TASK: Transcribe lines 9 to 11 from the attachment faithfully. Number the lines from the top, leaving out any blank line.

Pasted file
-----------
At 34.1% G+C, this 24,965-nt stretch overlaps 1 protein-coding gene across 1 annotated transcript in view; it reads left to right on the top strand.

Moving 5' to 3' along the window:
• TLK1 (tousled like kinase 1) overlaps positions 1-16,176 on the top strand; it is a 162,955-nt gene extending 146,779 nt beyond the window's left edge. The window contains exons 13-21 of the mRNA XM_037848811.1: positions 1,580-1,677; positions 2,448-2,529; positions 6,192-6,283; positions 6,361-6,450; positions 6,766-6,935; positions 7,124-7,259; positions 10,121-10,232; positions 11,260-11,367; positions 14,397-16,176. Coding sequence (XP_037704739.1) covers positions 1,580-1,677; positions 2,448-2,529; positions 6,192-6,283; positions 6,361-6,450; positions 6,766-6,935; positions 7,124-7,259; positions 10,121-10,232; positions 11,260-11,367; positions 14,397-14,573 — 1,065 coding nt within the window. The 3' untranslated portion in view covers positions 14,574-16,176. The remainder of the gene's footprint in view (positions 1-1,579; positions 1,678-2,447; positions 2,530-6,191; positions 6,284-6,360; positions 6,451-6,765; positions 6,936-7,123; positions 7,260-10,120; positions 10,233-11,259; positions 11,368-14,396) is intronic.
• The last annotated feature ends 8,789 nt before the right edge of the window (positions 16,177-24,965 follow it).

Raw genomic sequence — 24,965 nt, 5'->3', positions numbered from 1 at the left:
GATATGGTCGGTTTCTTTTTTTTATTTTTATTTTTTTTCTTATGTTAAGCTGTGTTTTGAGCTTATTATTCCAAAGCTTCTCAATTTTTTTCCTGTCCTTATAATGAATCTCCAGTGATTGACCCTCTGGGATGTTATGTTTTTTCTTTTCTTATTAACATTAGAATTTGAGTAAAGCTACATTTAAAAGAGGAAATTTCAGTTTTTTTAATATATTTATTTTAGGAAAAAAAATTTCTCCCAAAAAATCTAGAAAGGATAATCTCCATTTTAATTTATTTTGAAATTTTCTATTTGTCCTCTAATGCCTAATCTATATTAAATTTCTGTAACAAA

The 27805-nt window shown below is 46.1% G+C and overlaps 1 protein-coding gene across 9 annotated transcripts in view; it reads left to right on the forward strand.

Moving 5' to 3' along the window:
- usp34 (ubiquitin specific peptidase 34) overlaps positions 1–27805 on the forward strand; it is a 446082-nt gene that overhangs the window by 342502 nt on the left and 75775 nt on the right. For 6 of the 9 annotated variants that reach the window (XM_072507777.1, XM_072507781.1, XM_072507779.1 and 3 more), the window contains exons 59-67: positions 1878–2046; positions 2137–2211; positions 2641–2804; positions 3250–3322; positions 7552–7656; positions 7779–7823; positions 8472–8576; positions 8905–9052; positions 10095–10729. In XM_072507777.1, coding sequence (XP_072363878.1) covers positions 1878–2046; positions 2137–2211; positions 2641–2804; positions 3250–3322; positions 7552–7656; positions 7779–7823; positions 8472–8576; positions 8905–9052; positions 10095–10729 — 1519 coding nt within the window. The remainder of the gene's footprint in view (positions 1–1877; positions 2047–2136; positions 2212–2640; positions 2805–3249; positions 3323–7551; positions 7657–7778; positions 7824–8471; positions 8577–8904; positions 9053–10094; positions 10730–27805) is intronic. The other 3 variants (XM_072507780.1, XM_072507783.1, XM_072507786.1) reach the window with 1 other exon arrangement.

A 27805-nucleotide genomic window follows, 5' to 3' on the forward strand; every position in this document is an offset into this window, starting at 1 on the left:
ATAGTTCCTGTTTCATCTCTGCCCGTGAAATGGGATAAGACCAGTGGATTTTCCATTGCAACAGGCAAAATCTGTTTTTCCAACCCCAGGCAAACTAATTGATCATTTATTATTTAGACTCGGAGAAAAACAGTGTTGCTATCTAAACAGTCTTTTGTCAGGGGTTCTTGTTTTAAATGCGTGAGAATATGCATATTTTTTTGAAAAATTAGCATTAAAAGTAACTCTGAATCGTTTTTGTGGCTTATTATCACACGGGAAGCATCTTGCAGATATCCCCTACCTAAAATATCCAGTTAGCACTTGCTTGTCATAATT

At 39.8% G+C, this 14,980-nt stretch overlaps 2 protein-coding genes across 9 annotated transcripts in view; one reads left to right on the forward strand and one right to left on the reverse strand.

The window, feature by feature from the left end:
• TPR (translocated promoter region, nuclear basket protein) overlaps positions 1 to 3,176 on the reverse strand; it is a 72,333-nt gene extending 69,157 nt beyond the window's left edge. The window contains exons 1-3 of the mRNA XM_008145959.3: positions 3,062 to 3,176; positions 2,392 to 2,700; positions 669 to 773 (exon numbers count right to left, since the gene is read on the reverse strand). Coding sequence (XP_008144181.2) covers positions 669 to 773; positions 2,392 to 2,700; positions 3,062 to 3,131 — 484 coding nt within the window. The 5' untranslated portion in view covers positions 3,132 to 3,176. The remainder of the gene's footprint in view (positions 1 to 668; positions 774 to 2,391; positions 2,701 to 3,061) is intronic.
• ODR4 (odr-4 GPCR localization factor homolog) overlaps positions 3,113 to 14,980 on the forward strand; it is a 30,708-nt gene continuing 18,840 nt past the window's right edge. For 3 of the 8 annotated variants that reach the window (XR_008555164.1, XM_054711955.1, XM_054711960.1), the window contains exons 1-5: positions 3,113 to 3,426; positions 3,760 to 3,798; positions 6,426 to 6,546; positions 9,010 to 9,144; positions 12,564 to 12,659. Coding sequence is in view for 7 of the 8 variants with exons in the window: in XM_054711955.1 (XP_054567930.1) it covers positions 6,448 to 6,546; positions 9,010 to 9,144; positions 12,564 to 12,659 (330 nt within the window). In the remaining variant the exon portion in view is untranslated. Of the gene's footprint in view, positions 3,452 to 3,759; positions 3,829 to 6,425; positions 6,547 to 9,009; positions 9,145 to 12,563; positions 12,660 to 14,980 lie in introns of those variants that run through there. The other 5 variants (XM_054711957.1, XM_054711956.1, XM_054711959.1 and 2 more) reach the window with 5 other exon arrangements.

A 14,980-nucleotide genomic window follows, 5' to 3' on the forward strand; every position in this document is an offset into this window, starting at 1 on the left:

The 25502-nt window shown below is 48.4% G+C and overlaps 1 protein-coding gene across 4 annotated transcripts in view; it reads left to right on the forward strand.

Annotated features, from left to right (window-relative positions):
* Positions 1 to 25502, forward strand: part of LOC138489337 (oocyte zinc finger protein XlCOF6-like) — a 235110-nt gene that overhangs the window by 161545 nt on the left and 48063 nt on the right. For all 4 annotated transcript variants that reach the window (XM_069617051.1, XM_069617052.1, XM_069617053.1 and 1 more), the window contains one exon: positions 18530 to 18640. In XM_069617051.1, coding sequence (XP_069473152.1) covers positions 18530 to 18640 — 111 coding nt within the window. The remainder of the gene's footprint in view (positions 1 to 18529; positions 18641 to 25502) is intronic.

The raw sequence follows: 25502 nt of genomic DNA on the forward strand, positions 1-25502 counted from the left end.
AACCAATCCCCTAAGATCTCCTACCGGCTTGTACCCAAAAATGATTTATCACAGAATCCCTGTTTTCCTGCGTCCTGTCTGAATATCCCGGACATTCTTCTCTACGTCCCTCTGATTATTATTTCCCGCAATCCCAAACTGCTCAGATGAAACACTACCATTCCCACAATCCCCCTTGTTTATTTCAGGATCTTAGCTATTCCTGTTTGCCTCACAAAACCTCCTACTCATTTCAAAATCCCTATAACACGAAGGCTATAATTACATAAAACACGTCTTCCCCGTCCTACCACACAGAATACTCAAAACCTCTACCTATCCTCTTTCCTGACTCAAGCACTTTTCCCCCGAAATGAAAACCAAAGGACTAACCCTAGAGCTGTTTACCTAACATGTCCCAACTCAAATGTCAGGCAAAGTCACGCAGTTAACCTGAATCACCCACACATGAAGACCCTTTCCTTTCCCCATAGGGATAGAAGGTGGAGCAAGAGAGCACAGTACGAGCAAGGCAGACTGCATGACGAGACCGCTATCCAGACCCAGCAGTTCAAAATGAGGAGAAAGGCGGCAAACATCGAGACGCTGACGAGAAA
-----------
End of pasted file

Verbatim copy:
- usp34 (ubiquitin specific peptidase 34) overlaps positions 1–27805 on the forward strand; it is a 446082-nt gene that overhangs the window by 342502 nt on the left and 75775 nt on the right. For 6 of the 9 annotated variants that reach the window (XM_072507777.1, XM_072507781.1, XM_072507779.1 and 3 more), the window contains exons 59-67: positions 1878–2046; positions 2137–2211; positions 2641–2804; positions 3250–3322; positions 7552–7656; positions 7779–7823; positions 8472–8576; positions 8905–9052; positions 10095–10729. In XM_072507777.1, coding sequence (XP_072363878.1) covers positions 1878–2046; positions 2137–2211; positions 2641–2804; positions 3250–3322; positions 7552–7656; positions 7779–7823; positions 8472–8576; positions 8905–9052; positions 10095–10729 — 1519 coding nt within the window. The remainder of the gene's footprint in view (positions 1–1877; positions 2047–2136; positions 2212–2640; positions 2805–3249; positions 3323–7551; positions 7657–7778; positions 7824–8471; positions 8577–8904; positions 9053–10094; positions 10730–27805) is intronic. The other 3 variants (XM_072507780.1, XM_072507783.1, XM_072507786.1) reach the window with 1 other exon arrangement.

A 27805-nucleotide genomic window follows, 5' to 3' on the forward strand; every position in this document is an offset into this window, starting at 1 on the left:
ATAGTTCCTGTTTCATCTCTGCCCGTGAAATGGGATAAGACCAGTGGATTTTCCATTGCAACAGGCAAAATCTGTTTTTCCAACCCCAGGCAAACTAATTGATCATTTATTATTTAGACTCGGAGAAAAACAGTGTTGCTATCTAAACAGTCTTTTGTCAGGGGTTCTTGTTTTAAATGCGTGAGAATATGCATATTTTTTTGAAAAATTAGCATTAAAAGTAACTCTGAATCGTTTTTGTGGCTTATTATCACACGGGAAGCATCTTGCAGATATCCCCTACCTAAAATATCCAGTTAGCACTTGCTTGTCATAATT